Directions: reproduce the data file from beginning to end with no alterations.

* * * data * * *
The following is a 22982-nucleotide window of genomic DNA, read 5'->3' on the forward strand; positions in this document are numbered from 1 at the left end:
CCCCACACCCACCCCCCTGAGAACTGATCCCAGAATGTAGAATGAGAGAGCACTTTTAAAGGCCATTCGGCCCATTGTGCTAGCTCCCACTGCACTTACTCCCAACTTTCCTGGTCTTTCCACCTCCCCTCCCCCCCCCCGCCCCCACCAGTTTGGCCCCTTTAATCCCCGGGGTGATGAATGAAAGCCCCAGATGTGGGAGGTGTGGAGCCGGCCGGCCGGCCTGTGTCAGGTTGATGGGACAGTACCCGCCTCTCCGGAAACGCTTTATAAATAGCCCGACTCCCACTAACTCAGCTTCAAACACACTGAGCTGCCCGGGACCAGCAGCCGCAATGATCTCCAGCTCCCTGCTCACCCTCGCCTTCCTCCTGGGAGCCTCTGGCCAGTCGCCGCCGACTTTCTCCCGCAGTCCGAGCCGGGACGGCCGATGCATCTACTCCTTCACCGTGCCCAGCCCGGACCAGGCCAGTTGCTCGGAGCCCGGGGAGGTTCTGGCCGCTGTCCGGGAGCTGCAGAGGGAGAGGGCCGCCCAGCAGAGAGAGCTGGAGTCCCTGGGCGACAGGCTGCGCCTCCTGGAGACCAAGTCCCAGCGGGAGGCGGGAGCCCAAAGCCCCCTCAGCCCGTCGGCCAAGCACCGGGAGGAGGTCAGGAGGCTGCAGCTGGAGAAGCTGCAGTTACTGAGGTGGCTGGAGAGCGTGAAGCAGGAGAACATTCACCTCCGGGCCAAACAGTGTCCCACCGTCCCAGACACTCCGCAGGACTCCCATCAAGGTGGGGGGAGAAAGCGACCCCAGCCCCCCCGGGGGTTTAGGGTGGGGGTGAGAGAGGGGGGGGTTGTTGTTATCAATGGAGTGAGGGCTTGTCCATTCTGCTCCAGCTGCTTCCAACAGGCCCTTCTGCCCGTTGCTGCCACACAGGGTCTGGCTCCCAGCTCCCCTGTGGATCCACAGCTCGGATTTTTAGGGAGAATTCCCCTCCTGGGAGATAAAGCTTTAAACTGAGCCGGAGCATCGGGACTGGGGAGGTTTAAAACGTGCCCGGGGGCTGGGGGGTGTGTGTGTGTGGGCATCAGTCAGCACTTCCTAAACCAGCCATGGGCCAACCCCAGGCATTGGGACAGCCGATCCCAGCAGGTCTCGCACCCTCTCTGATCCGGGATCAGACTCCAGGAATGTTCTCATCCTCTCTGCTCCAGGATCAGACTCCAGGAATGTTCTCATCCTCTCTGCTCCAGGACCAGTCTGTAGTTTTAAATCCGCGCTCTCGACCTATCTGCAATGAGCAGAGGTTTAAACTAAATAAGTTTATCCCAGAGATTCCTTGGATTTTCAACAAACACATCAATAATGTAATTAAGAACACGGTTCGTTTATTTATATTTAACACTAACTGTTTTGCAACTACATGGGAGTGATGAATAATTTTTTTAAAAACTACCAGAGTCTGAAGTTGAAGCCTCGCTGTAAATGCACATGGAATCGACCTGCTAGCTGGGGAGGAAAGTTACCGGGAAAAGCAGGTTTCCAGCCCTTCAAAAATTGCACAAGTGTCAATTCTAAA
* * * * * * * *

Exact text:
The following is a 22982-nucleotide window of genomic DNA, read 5'->3' on the forward strand; positions in this document are numbered from 1 at the left end:
CCCCACACCCACCCCCCTGAGAACTGATCCCAGAATGTAGAATGAGAGAGCACTTTTAAAGGCCATTCGGCCCATTGTGCTAGCTCCCACTGCACTTACTCCCAACTTTCCTGGTCTTTCCACCTCCCCTCCCCCCCCCCGCCCCCACCAGTTTGGCCCCTTTAATCCCCGGGGTGATGAATGAAAGCCCCAGATGTGGGAGGTGTGGAGCCGGCCGGCCGGCCTGTGTCAGGTTGATGGGACAGTACCCGCCTCTCCGGAAACGCTTTATAAATAGCCCGACTCCCACTAACTCAGCTTCAAACACACTGAGCTGCCCGGGACCAGCAGCCGCAATGATCTCCAGCTCCCTGCTCACCCTCGCCTTCCTCCTGGGAGCCTCTGGCCAGTCGCCGCCGACTTTCTCCCGCAGTCCGAGCCGGGACGGCCGATGCATCTACTCCTTCACCGTGCCCAGCCCGGACCAGGCCAGTTGCTCGGAGCCCGGGGAGGTTCTGGCCGCTGTCCGGGAGCTGCAGAGGGAGAGGGCCGCCCAGCAGAGAGAGCTGGAGTCCCTGGGCGACAGGCTGCGCCTCCTGGAGACCAAGTCCCAGCGGGAGGCGGGAGCCCAAAGCCCCCTCAGCCCGTCGGCCAAGCACCGGGAGGAGGTCAGGAGGCTGCAGCTGGAGAAGCTGCAGTTACTGAGGTGGCTGGAGAGCGTGAAGCAGGAGAACATTCACCTCCGGGCCAAACAGTGTCCCACCGTCCCAGACACTCCGCAGGACTCCCATCAAGGTGGGGGGAGAAAGCGACCCCAGCCCCCCCGGGGGTTTAGGGTGGGGGTGAGAGAGGGGGGGGTTGTTGTTATCAATGGAGTGAGGGCTTGTCCATTCTGCTCCAGCTGCTTCCAACAGGCCCTTCTGCCCGTTGCTGCCACACAGGGTCTGGCTCCCAGCTCCCCTGTGGATCCACAGCTCGGATTTTTAGGGAGAATTCCCCTCCTGGGAGATAAAGCTTTAAACTGAGCCGGAGCATCGGGACTGGGGAGGTTTAAAACGTGCCCGGGGGCTGGGGGGTGTGTGTGTGTGGGCATCAGTCAGCACTTCCTAAACCAGCCATGGGCCAACCCCAGGCATTGGGACAGCCGATCCCAGCAGGTCTCGCACCCTCTCTGATCCGGGATCAGACTCCAGGAATGTTCTCATCCTCTCTGCTCCAGGATCAGACTCCAGGAATGTTCTCATCCTCTCTGCTCCAGGACCAGTCTGTAGTTTTAAATCCGCGCTCTCGACCTATCTGCAATGAGCAGAGGTTTAAACTAAATAAGTTTATCCCAGAGATTCCTTGGATTTTCAACAAACACATCAATAATGTAATTAAGAACACGGTTCGTTTATTTATATTTAACACTAACTGTTTTGCAACTACATGGGAGTGATGAATAATTTTTTTAAAAACTACCAGAGTCTGAAGTTGAAGCCTCGCTGTAAATGCACATGGAATCGACCTGCTAGCTGGGGAGGAAAGTTACCGGGAAAAGCAGGTTTCCAGCCCTTCAAAAATTGCACAAGTGTCAATTCTAAA